Several initiatives have emerged in both consumer and producer countries to promote trade of commodities in national and international markets that originate from more sustainable sources, or that place reduced impacts on local people, which somehow adopt the form of “hybrid” models since they tend to articulate public regulations with private standards in different ways. Two such experiences are described here. While these experiences are still in their infancy, they may have potential to develop into more consolidated initiatives that could lead to improved outcomes in both inclusiveness and sustainability, which continues to be an elusive goal in many cases.

Linking international standards and national regulations

In Indonesia, a mandatory government-led standard, labelled “Indonesian Sustainable Palm Oil” (ISPO) has been issued for the production of palm oil in addition to the RSPO, a relatively consolidated voluntary, market-based certification system (described above). The main rationale for setting up the ISPO is that only large-scale palm oil companies are members of RSPO, whereas medium-scale companies account for a large share of the palm oil sector (Indonesia Ministry of Agriculture, 2012). Furthermore, only a small portion of certified palm oil suppliers have established markets in developed countries, which tend to demand sustainably-produced palm oil, while a significant portion of demand lies in less demanding markets, such as China and India that received 38 percent of total crude palm oil exports in 2013. When including other developing countries this segment of the market makes up 70 percent of the total (COMTRADE, 2014). The Indonesian government has acted carefully with regard to the RSPO (Rayda, 2012), and after initially joining the organisation, the Indonesian Palm Oil Association (GAPKI) withdrew its membership in 2011, stating its intention to fully support the recently announced ISPO. The latter is conceived as a way to improve the adoption of standards in palm oil in Indonesia by complying with existing regulations, which have been hard to enforce. This may lead to reducing existing gaps in the adoption of good practices in palm oil production.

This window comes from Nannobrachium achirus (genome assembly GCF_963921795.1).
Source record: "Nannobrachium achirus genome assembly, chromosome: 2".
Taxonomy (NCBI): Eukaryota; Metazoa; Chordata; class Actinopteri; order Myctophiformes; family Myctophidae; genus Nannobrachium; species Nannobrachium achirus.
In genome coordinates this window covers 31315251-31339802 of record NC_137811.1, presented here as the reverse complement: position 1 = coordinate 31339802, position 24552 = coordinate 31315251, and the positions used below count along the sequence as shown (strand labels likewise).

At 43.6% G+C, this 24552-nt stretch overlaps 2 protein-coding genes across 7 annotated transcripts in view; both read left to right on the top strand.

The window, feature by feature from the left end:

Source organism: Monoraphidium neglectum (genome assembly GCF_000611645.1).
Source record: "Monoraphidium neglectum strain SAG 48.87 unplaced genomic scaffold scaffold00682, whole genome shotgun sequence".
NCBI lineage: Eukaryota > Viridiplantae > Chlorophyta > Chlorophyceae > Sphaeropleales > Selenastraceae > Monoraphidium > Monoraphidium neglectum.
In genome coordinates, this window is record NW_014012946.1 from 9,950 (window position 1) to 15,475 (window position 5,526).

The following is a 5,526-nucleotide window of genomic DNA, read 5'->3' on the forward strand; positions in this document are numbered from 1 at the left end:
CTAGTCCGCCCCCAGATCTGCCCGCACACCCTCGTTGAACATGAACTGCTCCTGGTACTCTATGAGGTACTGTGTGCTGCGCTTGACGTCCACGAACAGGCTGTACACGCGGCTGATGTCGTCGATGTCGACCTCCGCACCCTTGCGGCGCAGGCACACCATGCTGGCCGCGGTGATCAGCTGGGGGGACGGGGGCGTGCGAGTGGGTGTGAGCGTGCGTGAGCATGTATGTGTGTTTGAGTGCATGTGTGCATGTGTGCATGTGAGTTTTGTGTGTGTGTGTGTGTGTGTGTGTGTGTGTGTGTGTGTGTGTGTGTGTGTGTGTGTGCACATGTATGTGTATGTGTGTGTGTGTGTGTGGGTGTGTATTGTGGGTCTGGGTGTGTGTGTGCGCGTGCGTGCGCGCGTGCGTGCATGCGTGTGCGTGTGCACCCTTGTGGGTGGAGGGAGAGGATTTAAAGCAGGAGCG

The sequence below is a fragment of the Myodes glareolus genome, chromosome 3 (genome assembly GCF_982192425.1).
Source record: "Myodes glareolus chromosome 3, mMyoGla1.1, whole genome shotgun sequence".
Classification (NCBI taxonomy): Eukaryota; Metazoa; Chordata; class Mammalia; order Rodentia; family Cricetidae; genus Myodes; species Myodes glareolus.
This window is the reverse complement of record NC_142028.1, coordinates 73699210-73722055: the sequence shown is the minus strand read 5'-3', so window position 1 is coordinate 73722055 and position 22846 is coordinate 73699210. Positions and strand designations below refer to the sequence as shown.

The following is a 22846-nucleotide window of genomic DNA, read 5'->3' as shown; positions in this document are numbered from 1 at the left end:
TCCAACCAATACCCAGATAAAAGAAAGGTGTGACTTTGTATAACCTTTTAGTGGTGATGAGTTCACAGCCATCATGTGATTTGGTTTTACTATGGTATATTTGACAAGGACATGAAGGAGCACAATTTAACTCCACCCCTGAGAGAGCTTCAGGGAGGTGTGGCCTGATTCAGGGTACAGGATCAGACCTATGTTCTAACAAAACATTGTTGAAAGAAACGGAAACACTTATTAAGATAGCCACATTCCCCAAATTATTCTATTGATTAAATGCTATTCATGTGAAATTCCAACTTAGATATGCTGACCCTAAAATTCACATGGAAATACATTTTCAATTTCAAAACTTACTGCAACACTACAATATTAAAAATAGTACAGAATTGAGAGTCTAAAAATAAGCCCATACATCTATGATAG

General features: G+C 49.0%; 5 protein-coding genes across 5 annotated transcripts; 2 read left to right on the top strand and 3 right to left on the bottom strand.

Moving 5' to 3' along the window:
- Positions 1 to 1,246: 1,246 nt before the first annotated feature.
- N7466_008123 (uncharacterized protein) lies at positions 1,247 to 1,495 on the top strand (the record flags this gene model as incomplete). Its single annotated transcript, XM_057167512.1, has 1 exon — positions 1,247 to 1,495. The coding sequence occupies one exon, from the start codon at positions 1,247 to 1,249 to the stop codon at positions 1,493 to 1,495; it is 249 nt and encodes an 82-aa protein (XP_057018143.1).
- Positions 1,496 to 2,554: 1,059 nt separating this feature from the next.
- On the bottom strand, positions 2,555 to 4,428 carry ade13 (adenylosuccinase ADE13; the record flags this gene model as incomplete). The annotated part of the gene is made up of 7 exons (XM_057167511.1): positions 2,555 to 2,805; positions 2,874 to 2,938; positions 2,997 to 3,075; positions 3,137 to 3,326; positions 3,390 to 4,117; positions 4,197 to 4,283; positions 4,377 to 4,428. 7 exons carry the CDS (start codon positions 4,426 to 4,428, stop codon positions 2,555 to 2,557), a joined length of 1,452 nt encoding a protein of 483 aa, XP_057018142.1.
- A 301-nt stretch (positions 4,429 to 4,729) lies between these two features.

Linking sustainable value chains to jurisdictional approaches

The “Green Municipalities” is an initiative emerging in the state of Pará in the Brazilian Amazon, associated with public-private arrangements to improve sustainable supply and enhance landscape management, particularly in the cattle beef value chains. This initiative has developed as part of a broader, relatively complex, institutional arrangement involving the public sector to halt deforestation and promote forest regeneration. The arrangements are enforced by the federal government with the assistance of environmental agencies (IBAMA) and contributions of municipal governments. In addition, banks have been mandated by state regulations to limit commercial loans to farmers that are not able to comply with environmental regulations, and to voluntarily subscribe to a Rural Environmental Cadastre (Whately and Campanili, 2014). This institutional scheme now plays a crucial role in voluntary actions from supermarkets that are mainly located in the highly populated urban centres of southern Brazil, which have thus banned beef originating from illegally deforested lands in the Amazon (Pacheco and Poccard-Chapuis, 2012). Furthermore, as a response to changes in demand, farmers have engaged in improving practices of herd and pasture management by implementing standards developed by the state research agency (EMBRAPA) as a way to intensify cattle production and reduce pressures on conversion of forests. However, these practices are mainly adopted by medium- and large-scale cattle beef systems, while smallholders with more diversified farming systems face the risk of being left behind with limited options.

Table 6.1 Instruments with potential to contribute to sustainable commodity supply.
Adapted from Pacheco et al. (2011).


Market Mechanism

Influence on



Role of actors in instrument design and/or implementation



Responsible investment instruments

Anticipated benefits associated with a good corporate image encourages financiers to invest only in those corporate actors whose practices are considered sustainable or low-risk

Finance and investments